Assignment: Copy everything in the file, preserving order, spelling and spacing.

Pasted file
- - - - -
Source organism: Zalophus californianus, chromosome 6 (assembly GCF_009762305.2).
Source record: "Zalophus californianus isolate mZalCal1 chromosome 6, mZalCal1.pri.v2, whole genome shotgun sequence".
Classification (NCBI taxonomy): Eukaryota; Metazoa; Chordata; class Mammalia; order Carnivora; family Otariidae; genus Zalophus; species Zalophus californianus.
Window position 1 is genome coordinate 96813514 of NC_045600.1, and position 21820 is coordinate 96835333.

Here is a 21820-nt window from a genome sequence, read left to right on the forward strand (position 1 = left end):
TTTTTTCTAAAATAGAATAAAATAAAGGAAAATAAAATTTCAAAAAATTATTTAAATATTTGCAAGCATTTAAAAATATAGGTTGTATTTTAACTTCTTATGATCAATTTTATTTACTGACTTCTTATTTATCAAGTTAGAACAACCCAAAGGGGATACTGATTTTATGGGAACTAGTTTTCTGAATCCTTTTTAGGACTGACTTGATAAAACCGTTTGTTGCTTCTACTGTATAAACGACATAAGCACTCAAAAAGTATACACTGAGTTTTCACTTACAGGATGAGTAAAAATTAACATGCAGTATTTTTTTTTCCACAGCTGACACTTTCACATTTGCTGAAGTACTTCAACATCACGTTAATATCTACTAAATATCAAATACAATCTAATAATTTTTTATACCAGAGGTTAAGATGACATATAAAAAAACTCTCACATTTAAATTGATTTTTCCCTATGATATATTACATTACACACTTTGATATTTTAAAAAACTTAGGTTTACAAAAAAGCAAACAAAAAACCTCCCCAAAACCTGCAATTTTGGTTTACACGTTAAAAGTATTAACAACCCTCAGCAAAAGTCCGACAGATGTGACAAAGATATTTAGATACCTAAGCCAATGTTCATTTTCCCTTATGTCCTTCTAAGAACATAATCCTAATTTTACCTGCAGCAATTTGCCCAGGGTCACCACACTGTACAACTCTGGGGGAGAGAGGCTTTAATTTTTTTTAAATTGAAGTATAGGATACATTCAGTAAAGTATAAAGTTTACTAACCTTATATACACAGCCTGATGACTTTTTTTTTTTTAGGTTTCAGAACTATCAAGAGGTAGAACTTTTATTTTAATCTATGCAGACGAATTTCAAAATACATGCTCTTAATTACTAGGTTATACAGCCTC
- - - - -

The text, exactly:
Source organism: Zalophus californianus, chromosome 6 (assembly GCF_009762305.2).
Source record: "Zalophus californianus isolate mZalCal1 chromosome 6, mZalCal1.pri.v2, whole genome shotgun sequence".
Classification (NCBI taxonomy): Eukaryota; Metazoa; Chordata; class Mammalia; order Carnivora; family Otariidae; genus Zalophus; species Zalophus californianus.
Window position 1 is genome coordinate 96813514 of NC_045600.1, and position 21820 is coordinate 96835333.

Here is a 21820-nt window from a genome sequence, read left to right on the forward strand (position 1 = left end):
TTTTTTCTAAAATAGAATAAAATAAAGGAAAATAAAATTTCAAAAAATTATTTAAATATTTGCAAGCATTTAAAAATATAGGTTGTATTTTAACTTCTTATGATCAATTTTATTTACTGACTTCTTATTTATCAAGTTAGAACAACCCAAAGGGGATACTGATTTTATGGGAACTAGTTTTCTGAATCCTTTTTAGGACTGACTTGATAAAACCGTTTGTTGCTTCTACTGTATAAACGACATAAGCACTCAAAAAGTATACACTGAGTTTTCACTTACAGGATGAGTAAAAATTAACATGCAGTATTTTTTTTTCCACAGCTGACACTTTCACATTTGCTGAAGTACTTCAACATCACGTTAATATCTACTAAATATCAAATACAATCTAATAATTTTTTATACCAGAGGTTAAGATGACATATAAAAAAACTCTCACATTTAAATTGATTTTTCCCTATGATATATTACATTACACACTTTGATATTTTAAAAAACTTAGGTTTACAAAAAAGCAAACAAAAAACCTCCCCAAAACCTGCAATTTTGGTTTACACGTTAAAAGTATTAACAACCCTCAGCAAAAGTCCGACAGATGTGACAAAGATATTTAGATACCTAAGCCAATGTTCATTTTCCCTTATGTCCTTCTAAGAACATAATCCTAATTTTACCTGCAGCAATTTGCCCAGGGTCACCACACTGTACAACTCTGGGGGAGAGAGGCTTTAATTTTTTTTAAATTGAAGTATAGGATACATTCAGTAAAGTATAAAGTTTACTAACCTTATATACACAGCCTGATGACTTTTTTTTTTTTAGGTTTCAGAACTATCAAGAGGTAGAACTTTTATTTTAATCTATGCAGACGAATTTCAAAATACATGCTCTTAATTACTAGGTTATACAGCCTC